By Sarah White
Looking at the landscape of Silverwood Park, it’s easy to slip back in time a century or two. The words of Andrew Anderson written in 1898 take us to the prairies, where he found an undulating countryside “…studded with hardwood groves and burr oak openings…. During the summer season from early spring until late in the fall there was a luxuriant growth of grass and a great profusion and variety of beautiful flowers, displaying the colors of ten thousand rainbows–painted not by the hand of man.”
In 1841, Andrew’s parents, Bjorn Anderson Kvelve and Abel Catherine von Krogh, moved from Illinois to the Koshkonong Prairie settlement near what is now Albion. Their daughter, Martha, was the first white child born in the area. Andrew was their oldest son.
Imagine yourself Andrew’s companion as he explored the lakes, creeks, and woods around his home. “I have footed the banks [of Koshkonong Creek] many miles, and boated it partly, in fishing and hunting expeditions,” he wrote.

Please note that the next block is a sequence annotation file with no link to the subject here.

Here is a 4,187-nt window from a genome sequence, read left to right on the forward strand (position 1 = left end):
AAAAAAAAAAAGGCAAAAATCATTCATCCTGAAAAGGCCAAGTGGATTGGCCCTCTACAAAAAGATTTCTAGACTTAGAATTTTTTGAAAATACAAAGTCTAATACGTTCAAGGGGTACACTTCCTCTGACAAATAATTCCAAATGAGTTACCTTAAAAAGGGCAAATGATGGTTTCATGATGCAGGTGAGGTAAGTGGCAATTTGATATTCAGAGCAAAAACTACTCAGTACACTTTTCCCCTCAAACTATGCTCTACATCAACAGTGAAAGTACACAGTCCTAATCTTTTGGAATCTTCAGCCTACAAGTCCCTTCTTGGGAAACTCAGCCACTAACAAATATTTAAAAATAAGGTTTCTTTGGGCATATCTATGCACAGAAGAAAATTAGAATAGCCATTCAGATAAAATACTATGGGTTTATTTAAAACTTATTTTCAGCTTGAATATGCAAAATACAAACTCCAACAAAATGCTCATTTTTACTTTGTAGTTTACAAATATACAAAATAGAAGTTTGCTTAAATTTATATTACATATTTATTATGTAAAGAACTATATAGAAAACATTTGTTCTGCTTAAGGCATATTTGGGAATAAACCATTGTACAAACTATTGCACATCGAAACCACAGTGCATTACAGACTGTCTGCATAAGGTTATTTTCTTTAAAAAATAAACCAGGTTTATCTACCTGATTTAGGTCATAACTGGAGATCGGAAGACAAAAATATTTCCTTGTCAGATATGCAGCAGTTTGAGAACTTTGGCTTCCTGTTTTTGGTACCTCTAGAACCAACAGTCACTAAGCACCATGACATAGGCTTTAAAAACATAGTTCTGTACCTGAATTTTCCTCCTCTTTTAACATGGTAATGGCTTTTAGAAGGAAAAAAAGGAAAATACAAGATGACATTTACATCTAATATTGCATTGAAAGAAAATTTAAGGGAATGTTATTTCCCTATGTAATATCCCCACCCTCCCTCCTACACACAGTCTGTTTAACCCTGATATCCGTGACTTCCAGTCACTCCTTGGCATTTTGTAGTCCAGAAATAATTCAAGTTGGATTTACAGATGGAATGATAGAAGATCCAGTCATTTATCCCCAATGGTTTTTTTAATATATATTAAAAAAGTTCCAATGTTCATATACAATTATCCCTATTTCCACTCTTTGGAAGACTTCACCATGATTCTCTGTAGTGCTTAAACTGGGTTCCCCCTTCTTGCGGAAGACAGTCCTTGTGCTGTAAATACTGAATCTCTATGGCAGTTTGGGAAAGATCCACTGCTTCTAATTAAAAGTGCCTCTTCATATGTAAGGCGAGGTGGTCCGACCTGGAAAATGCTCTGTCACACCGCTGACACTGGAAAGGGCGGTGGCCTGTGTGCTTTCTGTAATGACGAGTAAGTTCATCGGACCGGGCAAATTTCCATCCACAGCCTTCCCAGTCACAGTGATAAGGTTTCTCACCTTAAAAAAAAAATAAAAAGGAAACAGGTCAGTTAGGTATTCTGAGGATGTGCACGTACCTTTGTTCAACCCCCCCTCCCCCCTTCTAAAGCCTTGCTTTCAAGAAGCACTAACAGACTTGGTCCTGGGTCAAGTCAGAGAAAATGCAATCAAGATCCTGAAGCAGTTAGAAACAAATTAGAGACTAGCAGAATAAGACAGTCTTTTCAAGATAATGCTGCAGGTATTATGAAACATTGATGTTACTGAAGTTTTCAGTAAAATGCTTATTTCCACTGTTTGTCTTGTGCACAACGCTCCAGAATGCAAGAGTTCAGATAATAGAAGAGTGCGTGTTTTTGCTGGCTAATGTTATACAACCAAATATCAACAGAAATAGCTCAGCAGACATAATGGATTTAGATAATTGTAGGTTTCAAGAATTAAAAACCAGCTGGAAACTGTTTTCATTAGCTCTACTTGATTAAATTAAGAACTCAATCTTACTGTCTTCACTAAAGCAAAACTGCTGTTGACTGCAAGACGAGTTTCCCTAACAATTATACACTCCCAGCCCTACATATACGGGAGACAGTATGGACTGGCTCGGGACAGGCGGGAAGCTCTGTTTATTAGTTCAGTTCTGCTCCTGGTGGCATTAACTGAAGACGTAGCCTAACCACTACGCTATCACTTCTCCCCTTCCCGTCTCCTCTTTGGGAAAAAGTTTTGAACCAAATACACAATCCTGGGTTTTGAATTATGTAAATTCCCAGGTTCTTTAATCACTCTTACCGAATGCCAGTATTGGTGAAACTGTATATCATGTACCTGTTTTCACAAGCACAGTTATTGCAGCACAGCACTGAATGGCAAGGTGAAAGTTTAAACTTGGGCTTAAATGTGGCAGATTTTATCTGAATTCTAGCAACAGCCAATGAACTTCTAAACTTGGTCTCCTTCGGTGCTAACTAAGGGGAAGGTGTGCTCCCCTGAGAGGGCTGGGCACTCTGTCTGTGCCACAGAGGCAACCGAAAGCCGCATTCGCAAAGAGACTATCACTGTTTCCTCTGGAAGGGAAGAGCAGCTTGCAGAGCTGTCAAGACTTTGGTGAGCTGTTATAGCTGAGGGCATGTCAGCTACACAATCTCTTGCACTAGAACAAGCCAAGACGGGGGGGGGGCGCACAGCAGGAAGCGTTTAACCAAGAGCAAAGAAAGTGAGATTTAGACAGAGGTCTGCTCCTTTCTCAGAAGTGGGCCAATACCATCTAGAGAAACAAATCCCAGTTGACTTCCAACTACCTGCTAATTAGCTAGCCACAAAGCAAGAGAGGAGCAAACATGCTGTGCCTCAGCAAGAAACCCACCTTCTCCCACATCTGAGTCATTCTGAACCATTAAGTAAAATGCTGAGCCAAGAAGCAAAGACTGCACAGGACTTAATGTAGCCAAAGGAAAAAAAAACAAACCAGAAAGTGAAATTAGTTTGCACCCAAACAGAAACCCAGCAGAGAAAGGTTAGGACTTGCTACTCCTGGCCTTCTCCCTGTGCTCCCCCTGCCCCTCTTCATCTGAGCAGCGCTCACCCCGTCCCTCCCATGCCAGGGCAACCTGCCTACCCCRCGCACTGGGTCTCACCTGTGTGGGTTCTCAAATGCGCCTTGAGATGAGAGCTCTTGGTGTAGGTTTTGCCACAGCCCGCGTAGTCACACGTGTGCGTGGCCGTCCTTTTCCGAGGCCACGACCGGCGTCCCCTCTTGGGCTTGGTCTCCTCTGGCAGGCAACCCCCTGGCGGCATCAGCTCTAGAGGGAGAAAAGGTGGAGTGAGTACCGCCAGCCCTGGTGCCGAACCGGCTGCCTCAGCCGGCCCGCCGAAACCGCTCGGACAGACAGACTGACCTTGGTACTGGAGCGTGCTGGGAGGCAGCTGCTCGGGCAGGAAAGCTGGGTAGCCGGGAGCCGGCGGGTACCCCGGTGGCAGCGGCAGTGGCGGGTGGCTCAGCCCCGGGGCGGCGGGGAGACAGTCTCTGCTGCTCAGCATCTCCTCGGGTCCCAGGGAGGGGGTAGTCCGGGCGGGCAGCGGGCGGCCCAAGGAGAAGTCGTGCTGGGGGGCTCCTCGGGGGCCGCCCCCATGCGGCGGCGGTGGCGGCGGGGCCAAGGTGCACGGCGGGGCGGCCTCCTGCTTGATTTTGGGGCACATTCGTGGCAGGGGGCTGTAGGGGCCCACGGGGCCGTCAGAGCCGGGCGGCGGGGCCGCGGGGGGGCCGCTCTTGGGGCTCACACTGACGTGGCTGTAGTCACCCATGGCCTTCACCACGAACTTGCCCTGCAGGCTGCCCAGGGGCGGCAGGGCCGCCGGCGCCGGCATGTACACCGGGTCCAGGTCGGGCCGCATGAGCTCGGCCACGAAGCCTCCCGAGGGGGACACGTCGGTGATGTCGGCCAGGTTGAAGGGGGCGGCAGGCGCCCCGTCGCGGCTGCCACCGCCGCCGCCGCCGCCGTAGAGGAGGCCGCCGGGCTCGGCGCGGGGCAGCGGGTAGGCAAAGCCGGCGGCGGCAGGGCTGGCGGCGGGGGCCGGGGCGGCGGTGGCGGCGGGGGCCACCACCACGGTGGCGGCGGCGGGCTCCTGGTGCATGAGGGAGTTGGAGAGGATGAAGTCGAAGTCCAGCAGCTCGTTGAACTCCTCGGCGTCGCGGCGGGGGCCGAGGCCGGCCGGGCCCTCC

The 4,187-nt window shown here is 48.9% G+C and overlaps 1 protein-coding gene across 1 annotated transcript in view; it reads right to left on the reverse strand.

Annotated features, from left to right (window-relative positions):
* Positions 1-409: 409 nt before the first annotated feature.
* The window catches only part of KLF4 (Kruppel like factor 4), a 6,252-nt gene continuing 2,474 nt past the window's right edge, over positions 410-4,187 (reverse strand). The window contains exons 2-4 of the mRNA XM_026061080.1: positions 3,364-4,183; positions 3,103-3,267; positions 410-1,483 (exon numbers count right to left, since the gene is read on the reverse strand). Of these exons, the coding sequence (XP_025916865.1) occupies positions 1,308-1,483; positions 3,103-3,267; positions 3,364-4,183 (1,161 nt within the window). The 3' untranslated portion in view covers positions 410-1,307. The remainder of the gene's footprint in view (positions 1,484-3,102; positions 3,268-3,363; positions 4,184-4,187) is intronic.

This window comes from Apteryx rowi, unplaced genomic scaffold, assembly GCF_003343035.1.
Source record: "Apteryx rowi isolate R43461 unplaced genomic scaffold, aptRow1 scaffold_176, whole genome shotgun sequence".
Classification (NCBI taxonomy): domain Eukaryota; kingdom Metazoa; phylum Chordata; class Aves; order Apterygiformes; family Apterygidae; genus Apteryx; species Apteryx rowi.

You too would probably note how many and varied were the kinds wild game animals, birds, and fish. Like Andrew, you might observe that the area “was in every way an orchard in the wilderness, bearing or producing various kinds of fruit.”
Your curiosity might be piqued by the Native Americans who came to Lake Koshkonong “to celebrate some important event in connection with the tribe, as they continued for many years at stated seasons to congregate there and set up their wigwams.”
No doubt Andrew’s life wasn’t all roaming and feasting from the land’s natural bounty. There must have been plenty of chores, and winters that seemed much too long in the small log and stone houses of a frontier settlement. But it is clear from Andrew’s fond recollections, written almost 50 years after he was a boy running around Koshkonong Prairie, how much he loved his home.
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